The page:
Yoshisaburo Okakura

The Japanese Spirit

93 printed pages
Have you already read it? How did you like it?


  • davidprashkerhas quoted9 years ago
    comic nature found a special place in the earliest imperial collection of Japanese odes named Kokinshifu,' which was compiled in the year A.D. 908. This species has flourished ever since under the name of Kyôka, and also gave rise to a shortened form in seventeen syllables, called haikai-no-hokku. When in the hand of Bashô this latter form developed itself into something higher and more serious, the witty and satirical Senryû, also in seventeen syllables, came to take its place.
    One thing to be specially noted in this connection is the
  • davidprashkerhas quoted9 years ago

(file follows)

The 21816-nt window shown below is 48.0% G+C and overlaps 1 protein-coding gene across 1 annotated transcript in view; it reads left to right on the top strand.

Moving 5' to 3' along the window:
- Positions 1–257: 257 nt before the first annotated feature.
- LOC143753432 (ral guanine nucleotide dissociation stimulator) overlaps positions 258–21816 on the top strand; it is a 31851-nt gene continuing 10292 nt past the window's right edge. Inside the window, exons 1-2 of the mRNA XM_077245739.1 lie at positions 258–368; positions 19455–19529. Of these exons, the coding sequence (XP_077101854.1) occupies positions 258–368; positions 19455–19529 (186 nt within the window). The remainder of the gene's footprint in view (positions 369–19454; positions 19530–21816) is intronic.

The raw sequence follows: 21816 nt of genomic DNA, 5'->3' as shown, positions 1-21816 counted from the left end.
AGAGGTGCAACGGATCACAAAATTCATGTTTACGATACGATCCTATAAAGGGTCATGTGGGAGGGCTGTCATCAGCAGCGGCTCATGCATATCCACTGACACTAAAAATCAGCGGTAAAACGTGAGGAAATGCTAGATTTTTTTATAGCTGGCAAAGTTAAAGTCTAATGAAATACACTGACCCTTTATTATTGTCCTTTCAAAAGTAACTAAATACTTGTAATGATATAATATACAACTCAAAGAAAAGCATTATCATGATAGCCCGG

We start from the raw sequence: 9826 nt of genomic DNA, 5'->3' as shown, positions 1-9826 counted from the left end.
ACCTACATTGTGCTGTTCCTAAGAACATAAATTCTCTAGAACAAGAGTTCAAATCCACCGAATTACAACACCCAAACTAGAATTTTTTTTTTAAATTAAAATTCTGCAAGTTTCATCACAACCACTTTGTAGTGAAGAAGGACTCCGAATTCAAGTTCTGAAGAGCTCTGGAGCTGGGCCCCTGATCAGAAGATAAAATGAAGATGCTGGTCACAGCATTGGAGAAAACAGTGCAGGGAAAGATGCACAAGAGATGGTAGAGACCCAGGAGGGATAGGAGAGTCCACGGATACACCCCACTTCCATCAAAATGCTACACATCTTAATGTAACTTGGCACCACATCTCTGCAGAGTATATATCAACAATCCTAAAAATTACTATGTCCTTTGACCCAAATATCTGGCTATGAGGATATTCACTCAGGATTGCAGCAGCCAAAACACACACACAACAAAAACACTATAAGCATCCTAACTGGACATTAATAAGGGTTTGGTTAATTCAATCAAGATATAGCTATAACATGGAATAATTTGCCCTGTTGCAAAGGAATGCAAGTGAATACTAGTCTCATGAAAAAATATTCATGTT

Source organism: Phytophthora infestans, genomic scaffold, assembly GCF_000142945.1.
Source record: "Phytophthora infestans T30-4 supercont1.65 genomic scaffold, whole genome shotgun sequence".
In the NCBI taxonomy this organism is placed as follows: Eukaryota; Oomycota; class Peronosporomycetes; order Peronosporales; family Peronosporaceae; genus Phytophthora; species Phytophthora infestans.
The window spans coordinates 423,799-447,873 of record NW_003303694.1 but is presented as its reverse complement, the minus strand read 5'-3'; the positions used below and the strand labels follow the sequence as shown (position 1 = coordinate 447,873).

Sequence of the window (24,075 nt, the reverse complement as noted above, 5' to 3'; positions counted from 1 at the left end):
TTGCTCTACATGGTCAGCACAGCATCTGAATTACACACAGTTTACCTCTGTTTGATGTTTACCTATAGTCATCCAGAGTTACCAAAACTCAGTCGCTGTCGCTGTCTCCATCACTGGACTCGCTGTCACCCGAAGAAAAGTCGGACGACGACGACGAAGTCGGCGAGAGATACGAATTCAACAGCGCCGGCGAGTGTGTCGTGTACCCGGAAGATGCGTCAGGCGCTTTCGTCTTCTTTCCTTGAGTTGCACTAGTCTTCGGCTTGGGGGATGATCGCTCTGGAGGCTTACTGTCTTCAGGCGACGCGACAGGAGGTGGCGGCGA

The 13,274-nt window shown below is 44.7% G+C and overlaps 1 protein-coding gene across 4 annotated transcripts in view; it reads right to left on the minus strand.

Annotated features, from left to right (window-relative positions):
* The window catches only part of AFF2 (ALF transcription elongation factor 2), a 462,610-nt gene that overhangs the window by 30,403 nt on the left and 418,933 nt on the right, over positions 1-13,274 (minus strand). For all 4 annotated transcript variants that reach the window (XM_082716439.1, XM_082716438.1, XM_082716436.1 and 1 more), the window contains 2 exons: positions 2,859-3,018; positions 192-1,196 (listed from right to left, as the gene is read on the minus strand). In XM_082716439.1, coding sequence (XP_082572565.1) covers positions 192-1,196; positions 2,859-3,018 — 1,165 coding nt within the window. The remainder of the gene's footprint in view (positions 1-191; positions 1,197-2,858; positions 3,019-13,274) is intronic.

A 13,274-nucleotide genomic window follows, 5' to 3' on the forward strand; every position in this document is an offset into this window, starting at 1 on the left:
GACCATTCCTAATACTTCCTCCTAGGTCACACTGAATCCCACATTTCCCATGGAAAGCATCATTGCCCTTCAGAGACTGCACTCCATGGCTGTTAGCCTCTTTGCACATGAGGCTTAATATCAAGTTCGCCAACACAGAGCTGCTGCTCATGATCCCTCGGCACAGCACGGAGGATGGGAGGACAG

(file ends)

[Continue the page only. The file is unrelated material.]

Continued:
introduction from China of the idea of poetic tournaments, the beauty of which consisted in the offhand and quick composition of one long series of odes by several persons sitting together, each supplying in turn either the upper half or the lower half as the case might be, the two in combination giving a poetical sense. This usage of capping verses known as renga came to be very popular, from the Court downward, as early as the thirteenth century. After a while the same practice was applied to comic poetry, thus producing the so-called haikai-no-renga, or comic linked vers
  • davidprashkerhas quoted9 years ago
    In all these phases of the development of our poetry, we notice, as one of its peculiarities, a strong inclination to the exercise of the witty side of our nature. Even if we leave out of consideration the so-called 'pillow word' (makura-kotoba), so profusely resorted to in our ancient poems, part of which were nothing but a naïve sort of jeu de mots, and the abundant use of other plays on words of later development, known as kakekotoba, jo, shûku, etc. (haikai-no-uta), it is noteworthy that poems of a

On the bookshelves

Drag & drop your files (not more than 5 at once)